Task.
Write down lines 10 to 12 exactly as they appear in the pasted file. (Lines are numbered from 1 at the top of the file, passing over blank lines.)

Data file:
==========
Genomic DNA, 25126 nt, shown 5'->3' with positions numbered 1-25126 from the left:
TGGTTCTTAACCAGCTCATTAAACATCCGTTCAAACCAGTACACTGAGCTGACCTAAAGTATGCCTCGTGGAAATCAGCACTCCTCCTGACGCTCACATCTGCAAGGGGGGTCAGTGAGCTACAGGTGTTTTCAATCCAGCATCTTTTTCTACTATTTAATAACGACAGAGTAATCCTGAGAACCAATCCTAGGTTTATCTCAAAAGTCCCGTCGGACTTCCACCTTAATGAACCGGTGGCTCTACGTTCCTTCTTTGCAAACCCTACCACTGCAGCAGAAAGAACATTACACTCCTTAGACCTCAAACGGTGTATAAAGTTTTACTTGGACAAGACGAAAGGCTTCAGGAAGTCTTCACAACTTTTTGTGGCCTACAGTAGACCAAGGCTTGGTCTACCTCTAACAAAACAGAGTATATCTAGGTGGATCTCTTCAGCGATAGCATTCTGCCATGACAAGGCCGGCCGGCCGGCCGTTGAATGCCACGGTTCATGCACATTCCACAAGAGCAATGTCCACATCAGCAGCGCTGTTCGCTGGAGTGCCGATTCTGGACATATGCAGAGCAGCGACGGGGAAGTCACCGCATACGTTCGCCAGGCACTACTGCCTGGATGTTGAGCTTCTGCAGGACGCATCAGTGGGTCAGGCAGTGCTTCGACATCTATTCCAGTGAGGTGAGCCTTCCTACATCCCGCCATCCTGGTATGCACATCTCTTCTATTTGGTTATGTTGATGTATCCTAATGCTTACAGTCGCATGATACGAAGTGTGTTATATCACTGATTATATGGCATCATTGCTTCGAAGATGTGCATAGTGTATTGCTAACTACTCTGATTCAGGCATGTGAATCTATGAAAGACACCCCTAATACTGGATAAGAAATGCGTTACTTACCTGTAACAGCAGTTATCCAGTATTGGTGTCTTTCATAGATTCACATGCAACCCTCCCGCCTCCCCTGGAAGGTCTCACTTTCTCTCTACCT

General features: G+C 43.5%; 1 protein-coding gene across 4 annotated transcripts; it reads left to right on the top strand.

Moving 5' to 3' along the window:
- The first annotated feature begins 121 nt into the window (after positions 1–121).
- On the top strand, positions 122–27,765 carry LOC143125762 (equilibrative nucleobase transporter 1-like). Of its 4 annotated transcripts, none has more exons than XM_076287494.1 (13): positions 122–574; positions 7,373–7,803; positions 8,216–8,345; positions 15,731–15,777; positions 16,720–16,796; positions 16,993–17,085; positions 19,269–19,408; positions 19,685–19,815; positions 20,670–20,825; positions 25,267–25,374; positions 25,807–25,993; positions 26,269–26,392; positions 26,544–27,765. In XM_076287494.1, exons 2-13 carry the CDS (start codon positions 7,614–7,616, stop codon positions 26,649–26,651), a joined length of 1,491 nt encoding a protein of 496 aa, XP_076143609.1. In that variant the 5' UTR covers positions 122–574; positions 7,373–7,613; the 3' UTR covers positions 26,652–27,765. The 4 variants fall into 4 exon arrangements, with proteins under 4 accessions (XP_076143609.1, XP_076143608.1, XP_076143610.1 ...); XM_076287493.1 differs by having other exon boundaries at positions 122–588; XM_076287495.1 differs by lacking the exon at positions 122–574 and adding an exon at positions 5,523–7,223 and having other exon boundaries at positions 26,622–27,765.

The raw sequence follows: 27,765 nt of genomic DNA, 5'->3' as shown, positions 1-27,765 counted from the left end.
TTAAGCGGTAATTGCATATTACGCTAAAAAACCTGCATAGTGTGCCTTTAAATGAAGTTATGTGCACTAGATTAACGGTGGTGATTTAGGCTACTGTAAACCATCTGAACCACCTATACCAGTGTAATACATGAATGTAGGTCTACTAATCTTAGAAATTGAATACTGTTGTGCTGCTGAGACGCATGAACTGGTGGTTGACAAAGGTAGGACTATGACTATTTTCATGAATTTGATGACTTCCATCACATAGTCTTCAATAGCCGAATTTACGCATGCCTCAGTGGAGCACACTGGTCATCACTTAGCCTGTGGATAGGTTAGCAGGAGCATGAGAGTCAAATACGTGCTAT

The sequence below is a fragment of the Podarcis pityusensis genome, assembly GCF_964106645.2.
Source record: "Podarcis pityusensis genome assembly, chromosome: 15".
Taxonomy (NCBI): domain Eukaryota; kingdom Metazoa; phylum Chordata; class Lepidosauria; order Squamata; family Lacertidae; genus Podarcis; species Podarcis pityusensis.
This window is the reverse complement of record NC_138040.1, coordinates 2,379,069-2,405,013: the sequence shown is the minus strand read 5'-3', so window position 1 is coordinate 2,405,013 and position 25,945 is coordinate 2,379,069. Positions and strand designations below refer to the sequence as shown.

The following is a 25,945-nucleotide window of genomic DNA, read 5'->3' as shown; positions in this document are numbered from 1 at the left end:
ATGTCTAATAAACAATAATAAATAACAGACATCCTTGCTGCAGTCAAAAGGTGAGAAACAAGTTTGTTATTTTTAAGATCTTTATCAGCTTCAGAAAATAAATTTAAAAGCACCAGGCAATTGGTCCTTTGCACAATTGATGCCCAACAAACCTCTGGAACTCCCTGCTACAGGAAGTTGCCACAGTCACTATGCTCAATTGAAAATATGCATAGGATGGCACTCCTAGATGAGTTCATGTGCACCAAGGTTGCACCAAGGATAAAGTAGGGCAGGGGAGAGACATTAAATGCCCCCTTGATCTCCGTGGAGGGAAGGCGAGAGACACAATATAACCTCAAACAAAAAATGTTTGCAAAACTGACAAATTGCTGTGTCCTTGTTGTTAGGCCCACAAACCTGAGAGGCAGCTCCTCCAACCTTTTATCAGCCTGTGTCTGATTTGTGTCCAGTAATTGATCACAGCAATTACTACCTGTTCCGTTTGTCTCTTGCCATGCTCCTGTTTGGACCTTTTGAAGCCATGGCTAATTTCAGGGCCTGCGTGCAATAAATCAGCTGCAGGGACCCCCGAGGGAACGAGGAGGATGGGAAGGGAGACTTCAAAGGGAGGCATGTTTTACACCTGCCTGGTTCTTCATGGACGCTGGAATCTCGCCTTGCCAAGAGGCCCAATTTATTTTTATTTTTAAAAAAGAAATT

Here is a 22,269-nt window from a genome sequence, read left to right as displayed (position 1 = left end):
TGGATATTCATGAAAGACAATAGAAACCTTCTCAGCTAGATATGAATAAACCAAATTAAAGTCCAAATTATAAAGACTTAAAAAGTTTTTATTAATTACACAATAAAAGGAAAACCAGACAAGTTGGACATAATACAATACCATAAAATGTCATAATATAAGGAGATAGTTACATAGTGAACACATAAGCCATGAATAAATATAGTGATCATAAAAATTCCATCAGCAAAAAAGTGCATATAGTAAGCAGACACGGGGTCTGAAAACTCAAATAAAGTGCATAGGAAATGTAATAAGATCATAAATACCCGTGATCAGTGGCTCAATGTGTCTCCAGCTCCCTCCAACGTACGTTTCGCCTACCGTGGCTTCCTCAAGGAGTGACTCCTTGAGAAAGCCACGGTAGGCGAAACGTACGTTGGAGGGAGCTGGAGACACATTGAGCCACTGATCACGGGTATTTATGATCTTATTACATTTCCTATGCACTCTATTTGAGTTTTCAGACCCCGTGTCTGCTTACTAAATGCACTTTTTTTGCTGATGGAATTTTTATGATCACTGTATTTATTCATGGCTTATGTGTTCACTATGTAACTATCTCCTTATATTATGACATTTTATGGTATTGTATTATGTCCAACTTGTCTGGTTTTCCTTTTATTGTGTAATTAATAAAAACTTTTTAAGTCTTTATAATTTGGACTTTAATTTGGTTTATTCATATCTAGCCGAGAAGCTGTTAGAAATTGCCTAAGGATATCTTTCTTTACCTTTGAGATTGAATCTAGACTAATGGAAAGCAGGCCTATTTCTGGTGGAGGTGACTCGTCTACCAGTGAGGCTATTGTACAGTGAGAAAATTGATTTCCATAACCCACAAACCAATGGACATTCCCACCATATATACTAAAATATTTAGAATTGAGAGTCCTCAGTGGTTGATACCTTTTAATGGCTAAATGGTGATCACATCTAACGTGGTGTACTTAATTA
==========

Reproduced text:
Source record: "Podarcis pityusensis genome assembly, chromosome: 15".
Taxonomy (NCBI): domain Eukaryota; kingdom Metazoa; phylum Chordata; class Lepidosauria; order Squamata; family Lacertidae; genus Podarcis; species Podarcis pityusensis.
This window is the reverse complement of record NC_138040.1, coordinates 2,379,069-2,405,013: the sequence shown is the minus strand read 5'-3', so window position 1 is coordinate 2,405,013 and position 25,945 is coordinate 2,379,069. Positions and strand designations below refer to the sequence as shown.